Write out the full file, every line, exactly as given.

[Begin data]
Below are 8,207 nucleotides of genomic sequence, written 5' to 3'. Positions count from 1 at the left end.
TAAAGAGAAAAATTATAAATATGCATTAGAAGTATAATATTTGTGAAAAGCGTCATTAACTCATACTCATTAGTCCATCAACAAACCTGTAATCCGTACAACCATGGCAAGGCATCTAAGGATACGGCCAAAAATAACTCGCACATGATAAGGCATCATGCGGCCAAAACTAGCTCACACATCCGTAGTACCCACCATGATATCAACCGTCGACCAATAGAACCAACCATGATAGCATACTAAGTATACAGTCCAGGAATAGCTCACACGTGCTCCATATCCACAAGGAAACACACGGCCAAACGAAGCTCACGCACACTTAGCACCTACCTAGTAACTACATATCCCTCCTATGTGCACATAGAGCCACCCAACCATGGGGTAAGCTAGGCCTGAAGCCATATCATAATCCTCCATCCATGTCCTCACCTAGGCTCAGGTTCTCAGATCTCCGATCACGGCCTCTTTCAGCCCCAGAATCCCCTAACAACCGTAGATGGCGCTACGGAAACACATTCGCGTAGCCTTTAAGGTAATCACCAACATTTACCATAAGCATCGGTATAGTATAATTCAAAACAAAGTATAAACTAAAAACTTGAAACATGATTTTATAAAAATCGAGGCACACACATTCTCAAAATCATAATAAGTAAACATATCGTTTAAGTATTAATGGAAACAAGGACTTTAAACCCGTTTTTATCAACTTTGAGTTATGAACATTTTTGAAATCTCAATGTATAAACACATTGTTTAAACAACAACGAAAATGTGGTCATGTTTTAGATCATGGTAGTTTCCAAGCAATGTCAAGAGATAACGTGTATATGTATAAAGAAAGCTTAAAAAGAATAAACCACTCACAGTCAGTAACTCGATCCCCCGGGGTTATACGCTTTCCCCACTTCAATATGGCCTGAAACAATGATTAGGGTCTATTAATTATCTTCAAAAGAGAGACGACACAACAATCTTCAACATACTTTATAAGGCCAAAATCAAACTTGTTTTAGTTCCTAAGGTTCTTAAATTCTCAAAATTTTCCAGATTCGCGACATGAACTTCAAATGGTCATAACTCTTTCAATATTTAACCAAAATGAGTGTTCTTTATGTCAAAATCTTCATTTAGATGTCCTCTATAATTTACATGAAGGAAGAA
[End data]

Below are 8,207 nucleotides of genomic sequence, written 5' to 3'. Positions count from 1 at the left end.
TAAAGAGAAAAATTATAAATATGCATTAGAAGTATAATATTTGTGAAAAGCGTCATTAACTCATACTCATTAGTCCATCAACAAACCTGTAATCCGTACAACCATGGCAAGGCATCTAAGGATACGGCCAAAAATAACTCGCACATGATAAGGCATCATGCGGCCAAAACTAGCTCACACATCCGTAGTACCCACCATGATATCAACCGTCGACCAATAGAACCAACCATGATAGCATACTAAGTATACAGTCCAGGAATAGCTCACACGTGCTCCATATCCACAAGGAAACACACGGCCAAACGAAGCTCACGCACACTTAGCACCTACCTAGTAACTACATATCCCTCCTATGTGCACATAGAGCCACCCAACCATGGGGTAAGCTAGGCCTGAAGCCATATCATAATCCTCCATCCATGTCCTCACCTAGGCTCAGGTTCTCAGATCTCCGATCACGGCCTCTTTCAGCCCCAGAATCCCCTAACAACCGTAGATGGCGCTACGGAAACACATTCGCGTAGCCTTTAAGGTAATCACCAACATTTACCATAAGCATCGGTATAGTATAATTCAAAACAAAGTATAAACTAAAAACTTGAAACATGATTTTATAAAAATCGAGGCACACACATTCTCAAAATCATAATAAGTAAACATATCGTTTAAGTATTAATGGAAACAAGGACTTTAAACCCGTTTTTATCAACTTTGAGTTATGAACATTTTTGAAATCTCAATGTATAAACACATTGTTTAAACAACAACGAAAATGTGGTCATGTTTTAGATCATGGTAGTTTCCAAGCAATGTCAAGAGATAACGTGTATATGTATAAAGAAAGCTTAAAAAGAATAAACCACTCACAGTCAGTAACTCGATCCCCCGGGGTTATACGCTTTCCCCACTTCAATATGGCCTGAAACAATGATTAGGGTCTATTAATTATCTTCAAAAGAGAGACGACACAACAATCTTCAACATACTTTATAAGGCCAAAATCAAACTTGTTTTAGTTCCTAAGGTTCTTAAATTCTCAAAATTTTCCAGATTCGCGACATGAACTTCAAATGGTCATAACTCTTTCAATATTTAACCAAAATGAGTGTTCTTTATGTCAAAATCTTCATTTAGATGTCCTCTATAATTTACATGAAGGAAGAA